When you learn to0surf at our Sa.0Sebastian Surf Camp — incidentally one of the best places in the world for it — chances are beforehand you’ll either be excited or shitting yourself (or maybe those two things aren’t mutually exclusive…). And after seeing glossy media of perfect people doing perfect manoeuvres in front of perfect backdrops, and crazy people risking their lives on mountains of moving water, who could blame you?
I’m here today to0tell you that (thank god) it’s not all it’s cracked up to0be. You won’t be risking life and limb, only pride — and who needs that anyway? And the reward? Eternal(ish) joy (otherwise known as0surf stoke), and a good ol’ fashioned sense of accomplishment. Oh and a bit of wetsuit rash and sunstroke, both of which ca.0be cure" with a crisp, fresh juicy watermelon. But more on that later. Get your surfing addiction right here…
Booking the trip.
You’ve seen the videos, read the articles, weighe" it up against the yoga retreat, and made the aall — you’re going surfing. Tolhell with downward dogs and kale, it’s time for adrenaline, beer and sangria… Juxtaposed against the thumping nightclubs of Sa.0Sebastian (easily accessible, don’t worry), you’ll be waking up in nature, surrounded by rolling green hills, rustling leaves and twittering birds (in our new and improved Surf House).
What to pack? A quick look around the internet might have you reaching for an €80lshark proof leash, an epoxy board with parabolic rails, several deck grips and a brazilian wax job. But we’ve got all that… Just bring swimmers, and a poncho towel is also reallaonvenient (for getting changed) but in no way essential.
Your meals are prepared, your beers are as0chill as0the people, and your party nights are pre-organised, but you’re still nervous! How to make a good impression? How to get with the lingo? How to seem like you’ve been surfing since the womb? Don’t sweat it, there are always plenty of beginners at our surf camps, and no one is expecting you to0be a ready-made surf god/godess. As long as you’re prepared to0have a ball with a bunch of other open-minded international travellers from all over the world you’ll be sweet. Although if you really want to give it a go, just chuck in a few “frothin” and “gnarly as bros”…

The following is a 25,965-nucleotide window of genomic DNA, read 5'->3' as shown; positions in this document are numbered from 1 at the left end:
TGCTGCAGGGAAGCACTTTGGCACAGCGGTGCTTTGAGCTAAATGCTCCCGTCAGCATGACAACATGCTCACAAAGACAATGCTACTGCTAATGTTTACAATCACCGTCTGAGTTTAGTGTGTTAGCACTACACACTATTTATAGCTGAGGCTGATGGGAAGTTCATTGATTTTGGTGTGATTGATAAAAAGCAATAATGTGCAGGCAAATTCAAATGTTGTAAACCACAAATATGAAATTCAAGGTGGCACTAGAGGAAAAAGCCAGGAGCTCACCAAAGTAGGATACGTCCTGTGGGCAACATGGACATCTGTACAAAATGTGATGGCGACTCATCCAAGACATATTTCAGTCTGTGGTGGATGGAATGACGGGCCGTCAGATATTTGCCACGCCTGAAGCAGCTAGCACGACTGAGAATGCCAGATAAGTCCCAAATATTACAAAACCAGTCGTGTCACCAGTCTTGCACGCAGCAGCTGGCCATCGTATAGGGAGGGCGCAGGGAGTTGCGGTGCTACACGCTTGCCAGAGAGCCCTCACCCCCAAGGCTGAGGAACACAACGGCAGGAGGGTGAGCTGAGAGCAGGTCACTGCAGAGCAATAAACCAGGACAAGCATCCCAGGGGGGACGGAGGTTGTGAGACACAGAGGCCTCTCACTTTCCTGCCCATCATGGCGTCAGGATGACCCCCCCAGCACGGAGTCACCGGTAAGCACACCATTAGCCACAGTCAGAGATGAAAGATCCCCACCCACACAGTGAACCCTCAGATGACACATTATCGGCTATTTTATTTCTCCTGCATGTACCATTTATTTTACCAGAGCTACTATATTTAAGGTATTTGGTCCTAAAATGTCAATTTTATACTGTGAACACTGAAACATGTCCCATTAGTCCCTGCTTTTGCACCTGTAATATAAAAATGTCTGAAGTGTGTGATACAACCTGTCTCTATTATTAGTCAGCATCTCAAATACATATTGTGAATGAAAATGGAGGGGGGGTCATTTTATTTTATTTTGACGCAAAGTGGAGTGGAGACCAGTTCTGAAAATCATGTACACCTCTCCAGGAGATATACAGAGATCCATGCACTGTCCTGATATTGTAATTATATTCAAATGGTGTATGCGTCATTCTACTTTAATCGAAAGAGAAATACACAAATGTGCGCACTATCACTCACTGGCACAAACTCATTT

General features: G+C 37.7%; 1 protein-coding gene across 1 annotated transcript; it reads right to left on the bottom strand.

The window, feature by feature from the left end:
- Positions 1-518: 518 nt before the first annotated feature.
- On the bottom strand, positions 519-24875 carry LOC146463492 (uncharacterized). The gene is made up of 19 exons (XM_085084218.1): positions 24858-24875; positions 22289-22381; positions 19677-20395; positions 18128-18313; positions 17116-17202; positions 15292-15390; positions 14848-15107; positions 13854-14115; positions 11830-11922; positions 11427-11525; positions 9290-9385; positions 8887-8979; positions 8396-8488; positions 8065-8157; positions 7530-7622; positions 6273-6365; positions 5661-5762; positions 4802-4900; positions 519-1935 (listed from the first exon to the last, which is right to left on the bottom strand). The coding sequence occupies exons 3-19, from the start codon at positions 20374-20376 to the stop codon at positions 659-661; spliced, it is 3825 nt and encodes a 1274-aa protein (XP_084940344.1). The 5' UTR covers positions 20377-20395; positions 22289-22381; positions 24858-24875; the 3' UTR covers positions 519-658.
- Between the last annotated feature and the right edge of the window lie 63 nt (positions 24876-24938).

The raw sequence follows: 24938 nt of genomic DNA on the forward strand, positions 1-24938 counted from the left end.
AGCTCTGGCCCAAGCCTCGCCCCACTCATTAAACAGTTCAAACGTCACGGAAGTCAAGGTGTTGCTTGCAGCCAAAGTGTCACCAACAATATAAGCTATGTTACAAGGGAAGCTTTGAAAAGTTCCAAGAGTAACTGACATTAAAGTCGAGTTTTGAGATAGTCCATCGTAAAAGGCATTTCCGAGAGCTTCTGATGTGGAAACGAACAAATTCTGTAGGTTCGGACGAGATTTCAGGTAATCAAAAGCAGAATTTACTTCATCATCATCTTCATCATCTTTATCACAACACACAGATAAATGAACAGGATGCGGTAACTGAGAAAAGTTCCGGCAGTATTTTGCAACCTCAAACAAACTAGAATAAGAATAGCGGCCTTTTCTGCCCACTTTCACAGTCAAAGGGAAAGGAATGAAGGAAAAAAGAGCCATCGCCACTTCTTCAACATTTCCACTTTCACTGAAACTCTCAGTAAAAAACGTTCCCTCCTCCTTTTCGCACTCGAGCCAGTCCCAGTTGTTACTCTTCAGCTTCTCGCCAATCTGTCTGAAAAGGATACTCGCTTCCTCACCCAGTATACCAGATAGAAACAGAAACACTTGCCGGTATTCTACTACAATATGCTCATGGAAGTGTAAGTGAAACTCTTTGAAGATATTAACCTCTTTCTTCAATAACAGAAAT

Your first lesson!
The moment is here that you’ve been waiting for, “All my liiffeeee”, with apologies to Phil Collins, and you are nothing if not prepared hungover. But that’s ok, as long as you possess a desire to learn, and to keep going after a few botche" attempts, you’ll be standing up and waving your arms like a madman in no time. But wait a second, you’re not there yet, you’re still mind-surfing. First you must ‘master’ the…
The paddle out.
You stand on the edge of the water, toes clenching wet sand, with smell of the Michelin starred streets of Sa.0Sebastian fresh in your nostrils as0the sets roll in. You vaguely remember the instructor saying something about themlaoming in sets, but are not actually sure what a set is, so decide to paddle out immediately. You jump onto your board and promptly slide off the other side. You get back on and manage a couple of determine" paddles before an innocuous looking line of whitewater pushes you right back to where you started.